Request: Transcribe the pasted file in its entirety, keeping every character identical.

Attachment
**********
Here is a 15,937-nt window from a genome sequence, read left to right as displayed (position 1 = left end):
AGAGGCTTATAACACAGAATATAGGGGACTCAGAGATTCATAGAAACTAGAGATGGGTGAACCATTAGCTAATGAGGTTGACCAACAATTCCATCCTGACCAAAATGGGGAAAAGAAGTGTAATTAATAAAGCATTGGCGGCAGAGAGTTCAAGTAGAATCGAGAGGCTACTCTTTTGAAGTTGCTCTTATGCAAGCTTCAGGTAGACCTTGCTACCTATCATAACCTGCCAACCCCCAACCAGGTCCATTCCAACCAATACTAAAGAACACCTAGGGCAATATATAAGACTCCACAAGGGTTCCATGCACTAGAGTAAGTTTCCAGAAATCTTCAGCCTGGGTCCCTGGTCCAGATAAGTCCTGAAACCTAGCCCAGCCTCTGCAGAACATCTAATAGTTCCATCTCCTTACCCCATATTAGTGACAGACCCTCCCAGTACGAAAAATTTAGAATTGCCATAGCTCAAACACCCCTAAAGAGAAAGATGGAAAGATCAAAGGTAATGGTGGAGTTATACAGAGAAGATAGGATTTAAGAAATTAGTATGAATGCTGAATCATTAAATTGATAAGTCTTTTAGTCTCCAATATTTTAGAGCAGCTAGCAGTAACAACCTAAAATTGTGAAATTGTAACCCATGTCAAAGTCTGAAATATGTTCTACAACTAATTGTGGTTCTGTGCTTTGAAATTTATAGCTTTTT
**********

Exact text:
Here is a 15,937-nt window from a genome sequence, read left to right as displayed (position 1 = left end):
AGAGGCTTATAACACAGAATATAGGGGACTCAGAGATTCATAGAAACTAGAGATGGGTGAACCATTAGCTAATGAGGTTGACCAACAATTCCATCCTGACCAAAATGGGGAAAAGAAGTGTAATTAATAAAGCATTGGCGGCAGAGAGTTCAAGTAGAATCGAGAGGCTACTCTTTTGAAGTTGCTCTTATGCAAGCTTCAGGTAGACCTTGCTACCTATCATAACCTGCCAACCCCCAACCAGGTCCATTCCAACCAATACTAAAGAACACCTAGGGCAATATATAAGACTCCACAAGGGTTCCATGCACTAGAGTAAGTTTCCAGAAATCTTCAGCCTGGGTCCCTGGTCCAGATAAGTCCTGAAACCTAGCCCAGCCTCTGCAGAACATCTAATAGTTCCATCTCCTTACCCCATATTAGTGACAGACCCTCCCAGTACGAAAAATTTAGAATTGCCATAGCTCAAACACCCCTAAAGAGAAAGATGGAAAGATCAAAGGTAATGGTGGAGTTATACAGAGAAGATAGGATTTAAGAAATTAGTATGAATGCTGAATCATTAAATTGATAAGTCTTTTAGTCTCCAATATTTTAGAGCAGCTAGCAGTAACAACCTAAAATTGTGAAATTGTAACCCATGTCAAAGTCTGAAATATGTTCTACAACTAATTGTGGTTCTGTGCTTTGAAATTTATAGCTTTTT